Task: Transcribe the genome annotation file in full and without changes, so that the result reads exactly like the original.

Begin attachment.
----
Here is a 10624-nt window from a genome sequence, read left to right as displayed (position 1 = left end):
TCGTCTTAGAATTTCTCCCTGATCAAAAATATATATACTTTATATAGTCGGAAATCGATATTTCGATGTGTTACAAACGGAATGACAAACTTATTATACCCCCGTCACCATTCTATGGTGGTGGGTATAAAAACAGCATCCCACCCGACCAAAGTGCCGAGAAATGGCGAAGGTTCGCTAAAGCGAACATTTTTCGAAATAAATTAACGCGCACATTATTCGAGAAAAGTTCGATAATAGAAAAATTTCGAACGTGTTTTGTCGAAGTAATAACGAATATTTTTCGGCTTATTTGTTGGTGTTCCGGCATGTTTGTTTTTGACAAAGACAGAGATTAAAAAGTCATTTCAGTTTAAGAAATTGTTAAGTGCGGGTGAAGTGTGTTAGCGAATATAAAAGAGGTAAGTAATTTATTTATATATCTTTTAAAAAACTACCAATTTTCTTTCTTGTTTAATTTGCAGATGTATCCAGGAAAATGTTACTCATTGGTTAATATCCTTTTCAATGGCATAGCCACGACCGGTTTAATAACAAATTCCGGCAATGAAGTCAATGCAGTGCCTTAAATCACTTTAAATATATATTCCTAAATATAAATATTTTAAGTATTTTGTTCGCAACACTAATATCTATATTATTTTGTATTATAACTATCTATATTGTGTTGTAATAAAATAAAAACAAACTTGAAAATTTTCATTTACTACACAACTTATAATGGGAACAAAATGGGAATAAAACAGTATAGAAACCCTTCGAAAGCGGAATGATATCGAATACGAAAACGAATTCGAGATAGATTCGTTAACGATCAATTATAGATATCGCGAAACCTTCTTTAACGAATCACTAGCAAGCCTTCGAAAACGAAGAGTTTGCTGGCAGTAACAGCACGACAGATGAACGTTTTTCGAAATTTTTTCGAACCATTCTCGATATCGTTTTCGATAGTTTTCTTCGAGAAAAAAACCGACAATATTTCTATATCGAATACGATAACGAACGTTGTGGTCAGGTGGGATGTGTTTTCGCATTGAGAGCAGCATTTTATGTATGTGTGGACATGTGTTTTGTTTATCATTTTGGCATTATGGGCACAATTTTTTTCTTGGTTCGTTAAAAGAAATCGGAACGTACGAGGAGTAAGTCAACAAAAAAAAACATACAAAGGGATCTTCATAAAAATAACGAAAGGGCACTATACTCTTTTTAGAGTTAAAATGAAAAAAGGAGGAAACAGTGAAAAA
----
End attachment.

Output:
Here is a 10624-nt window from a genome sequence, read left to right as displayed (position 1 = left end):
TCGTCTTAGAATTTCTCCCTGATCAAAAATATATATACTTTATATAGTCGGAAATCGATATTTCGATGTGTTACAAACGGAATGACAAACTTATTATACCCCCGTCACCATTCTATGGTGGTGGGTATAAAAACAGCATCCCACCCGACCAAAGTGCCGAGAAATGGCGAAGGTTCGCTAAAGCGAACATTTTTCGAAATAAATTAACGCGCACATTATTCGAGAAAAGTTCGATAATAGAAAAATTTCGAACGTGTTTTGTCGAAGTAATAACGAATATTTTTCGGCTTATTTGTTGGTGTTCCGGCATGTTTGTTTTTGACAAAGACAGAGATTAAAAAGTCATTTCAGTTTAAGAAATTGTTAAGTGCGGGTGAAGTGTGTTAGCGAATATAAAAGAGGTAAGTAATTTATTTATATATCTTTTAAAAAACTACCAATTTTCTTTCTTGTTTAATTTGCAGATGTATCCAGGAAAATGTTACTCATTGGTTAATATCCTTTTCAATGGCATAGCCACGACCGGTTTAATAACAAATTCCGGCAATGAAGTCAATGCAGTGCCTTAAATCACTTTAAATATATATTCCTAAATATAAATATTTTAAGTATTTTGTTCGCAACACTAATATCTATATTATTTTGTATTATAACTATCTATATTGTGTTGTAATAAAATAAAAACAAACTTGAAAATTTTCATTTACTACACAACTTATAATGGGAACAAAATGGGAATAAAACAGTATAGAAACCCTTCGAAAGCGGAATGATATCGAATACGAAAACGAATTCGAGATAGATTCGTTAACGATCAATTATAGATATCGCGAAACCTTCTTTAACGAATCACTAGCAAGCCTTCGAAAACGAAGAGTTTGCTGGCAGTAACAGCACGACAGATGAACGTTTTTCGAAATTTTTTCGAACCATTCTCGATATCGTTTTCGATAGTTTTCTTCGAGAAAAAAACCGACAATATTTCTATATCGAATACGATAACGAACGTTGTGGTCAGGTGGGATGTGTTTTCGCATTGAGAGCAGCATTTTATGTATGTGTGGACATGTGTTTTGTTTATCATTTTGGCATTATGGGCACAATTTTTTTCTTGGTTCGTTAAAAGAAATCGGAACGTACGAGGAGTAAGTCAACAAAAAAAAACATACAAAGGGATCTTCATAAAAATAACGAAAGGGCACTATACTCTTTTTAGAGTTAAAATGAAAAAAGGAGGAAACAGTGAAAAA